You are here

Egyptians say Daesh brutality unites Egypt, Jordan

By Suzanne Gaber - Feb 16,2015 - Last updated at Feb 16,2015

AMMAN — With the announcement of the killing of 21 Egyptian Coptic Christians in Libya on Monday by Daesh, several Egyptians saw the angry reaction in the street a continuation of the rage caused by previous crimes, including the murder of fallen Jordanian pilot Muath Kasasbeh. 

Much like the Jordanian response to Daesh in Syria following the death of Kasasbeh, Egypt began air strikes on Daesh, or the so-called Islamic State terror group, in Libya. 

Following the death of Kasasbeh, Egyptian President Abdel Fattah Al Sisi called on all countries to unite against this “terror” group, and their “barbaric, cowardly acts that violate all religious concepts”, reports said.

The killing sparked outrage in the street. “They killed him with no mercy as if they were doing it happily,” Ramy Hashem, a student of mass communications at the Modern Sciences and Arts University in Cairo, told The Jordan Times over the phone. 

“It's all a big game to show the world how Islam and the Arabs in general are barbaric. I am against anything that is being called in the name of religion because there is no religion in the world that allows violence.”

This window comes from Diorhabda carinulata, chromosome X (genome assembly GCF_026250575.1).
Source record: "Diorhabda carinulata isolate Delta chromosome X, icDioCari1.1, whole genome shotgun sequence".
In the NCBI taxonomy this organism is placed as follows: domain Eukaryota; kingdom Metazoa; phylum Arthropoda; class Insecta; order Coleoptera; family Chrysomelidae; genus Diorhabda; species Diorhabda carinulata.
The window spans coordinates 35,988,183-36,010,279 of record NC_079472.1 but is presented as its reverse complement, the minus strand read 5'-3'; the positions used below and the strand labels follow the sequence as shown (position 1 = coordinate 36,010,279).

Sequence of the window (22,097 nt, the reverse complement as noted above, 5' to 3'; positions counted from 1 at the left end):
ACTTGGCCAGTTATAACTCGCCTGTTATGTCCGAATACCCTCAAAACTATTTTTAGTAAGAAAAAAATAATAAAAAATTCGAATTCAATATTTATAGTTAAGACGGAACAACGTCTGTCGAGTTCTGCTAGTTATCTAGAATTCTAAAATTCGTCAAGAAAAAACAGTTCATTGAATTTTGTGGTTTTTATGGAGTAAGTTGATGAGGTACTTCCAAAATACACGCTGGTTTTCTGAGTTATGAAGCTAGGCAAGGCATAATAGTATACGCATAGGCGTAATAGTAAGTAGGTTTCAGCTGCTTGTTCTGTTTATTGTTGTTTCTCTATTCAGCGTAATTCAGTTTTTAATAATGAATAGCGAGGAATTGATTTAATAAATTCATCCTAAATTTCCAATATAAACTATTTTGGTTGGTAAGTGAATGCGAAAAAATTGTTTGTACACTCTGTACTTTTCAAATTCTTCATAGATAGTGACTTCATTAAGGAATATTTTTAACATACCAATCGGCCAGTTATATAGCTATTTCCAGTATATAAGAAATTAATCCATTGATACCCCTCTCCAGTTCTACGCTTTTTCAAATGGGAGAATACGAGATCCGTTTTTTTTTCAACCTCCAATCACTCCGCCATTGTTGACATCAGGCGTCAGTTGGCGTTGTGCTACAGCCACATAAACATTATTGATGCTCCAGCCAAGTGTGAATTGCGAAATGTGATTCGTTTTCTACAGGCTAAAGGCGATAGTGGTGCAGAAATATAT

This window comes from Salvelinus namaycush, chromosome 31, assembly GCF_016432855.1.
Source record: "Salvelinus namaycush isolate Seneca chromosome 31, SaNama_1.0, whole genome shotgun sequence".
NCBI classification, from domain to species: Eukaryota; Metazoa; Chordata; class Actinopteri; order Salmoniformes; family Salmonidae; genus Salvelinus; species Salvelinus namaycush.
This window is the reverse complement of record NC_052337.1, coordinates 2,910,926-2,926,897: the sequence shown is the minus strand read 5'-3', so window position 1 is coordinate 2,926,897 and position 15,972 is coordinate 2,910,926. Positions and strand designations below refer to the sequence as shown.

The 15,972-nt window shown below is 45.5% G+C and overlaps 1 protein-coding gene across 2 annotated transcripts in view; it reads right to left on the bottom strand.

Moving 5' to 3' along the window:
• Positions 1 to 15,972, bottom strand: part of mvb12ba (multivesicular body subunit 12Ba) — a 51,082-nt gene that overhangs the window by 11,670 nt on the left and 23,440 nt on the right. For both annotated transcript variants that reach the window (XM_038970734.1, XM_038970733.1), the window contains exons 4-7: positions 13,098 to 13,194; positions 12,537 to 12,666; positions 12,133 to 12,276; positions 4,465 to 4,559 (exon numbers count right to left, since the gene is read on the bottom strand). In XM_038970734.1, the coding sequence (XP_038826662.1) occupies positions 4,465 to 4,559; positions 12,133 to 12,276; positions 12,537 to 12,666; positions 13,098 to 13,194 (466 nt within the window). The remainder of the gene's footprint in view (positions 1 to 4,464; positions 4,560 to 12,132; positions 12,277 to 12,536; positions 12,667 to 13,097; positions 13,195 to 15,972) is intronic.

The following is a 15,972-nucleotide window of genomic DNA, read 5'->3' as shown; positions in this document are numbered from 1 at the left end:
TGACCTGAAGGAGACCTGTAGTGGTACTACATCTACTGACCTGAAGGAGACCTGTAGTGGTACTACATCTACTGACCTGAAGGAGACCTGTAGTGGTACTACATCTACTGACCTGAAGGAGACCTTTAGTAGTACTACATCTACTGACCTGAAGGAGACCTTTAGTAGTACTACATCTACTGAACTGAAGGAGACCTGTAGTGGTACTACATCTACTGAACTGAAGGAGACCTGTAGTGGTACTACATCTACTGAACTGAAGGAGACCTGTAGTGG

“The death of Muath highlights the difficulties and risks of partaking in external intervention — a risk that is currently being taken with Libya. However, the difference is, ISIS in Libya poses a direct threat [to Egypt],” Mohamed Khairat, founder of Egyptian media outlet, Egyptian Streets, said. 

“Egypt shares a very long border with Libya and the crisis in Libya impacts not only Egypt’s security, but also economy.”

Recent economic turmoil in Egypt has caused thousands of Egyptians to cross the border to Libya in search of work, according to a recent Reuters report. 

However, Khairat did not dismiss the impact both the death of Kasasbeh and the Coptic Egyptians had on himself and other Egyptians. 

“I was shocked and disgusted. In fact, I hadn’t felt so sick in a while. Despite being desensitised to most violence these days, thanks to largely having to look at it everyday and report on it, this was different. This was truly and utterly disgusting,” he said. 

One Egyptian family felt so connected to the Kasasbehs’ pain that they decided to name their son after the fallen pilot. 

The family, who said they chose the name to commemorate Kasasbeh’s heroism and sacrifice as well as means of offering their condolences to the family, gave birth to baby boy Muath Kasasbeh on Friday, reports said. 

This reaction to Kasasbeh’s death, the activist said, came despite the fact that Egyptians have seen too much violence on their own streets in recent years.

Many Muslims in Egypt were quick to denounce the acts of Daesh as a misrepresentation of their religion.  

Ahmed Mohamed, a practising Muslim and banker in Cairo, said he was upset over the trivial way the terrorists treated Kasasbeh and the Coptic Egyptian lives. 

“I’m sad to see blood shedding for hocus-pocus reasons,” he said. “May Allah place his mercy on those who were killed and give patience to their families.”

111 users have voted.


Get top stories and blog posts emailed to you each day.